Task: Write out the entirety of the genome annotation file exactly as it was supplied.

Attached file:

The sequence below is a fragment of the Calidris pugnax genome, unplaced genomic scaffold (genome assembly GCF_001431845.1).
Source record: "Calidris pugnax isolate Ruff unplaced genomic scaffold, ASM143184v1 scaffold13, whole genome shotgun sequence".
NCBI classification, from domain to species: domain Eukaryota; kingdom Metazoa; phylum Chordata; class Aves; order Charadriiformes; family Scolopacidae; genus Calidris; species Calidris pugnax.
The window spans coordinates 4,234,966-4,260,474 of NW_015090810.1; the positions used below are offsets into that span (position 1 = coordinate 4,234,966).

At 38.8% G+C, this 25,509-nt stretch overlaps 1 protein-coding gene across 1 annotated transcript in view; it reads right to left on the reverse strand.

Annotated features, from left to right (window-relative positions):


The sequence below is a fragment of the Calidris pugnax genome, unplaced genomic scaffold (genome assembly GCF_001431845.1).
Source record: "Calidris pugnax isolate Ruff unplaced genomic scaffold, ASM143184v1 scaffold13, whole genome shotgun sequence".
NCBI classification, from domain to species: domain Eukaryota; kingdom Metazoa; phylum Chordata; class Aves; order Charadriiformes; family Scolopacidae; genus Calidris; species Calidris pugnax.
The window spans coordinates 4,234,966-4,260,474 of NW_015090810.1; the positions used below are offsets into that span (position 1 = coordinate 4,234,966).

At 38.8% G+C, this 25,509-nt stretch overlaps 1 protein-coding gene across 1 annotated transcript in view; it reads right to left on the reverse strand.

Annotated features, from left to right (window-relative positions):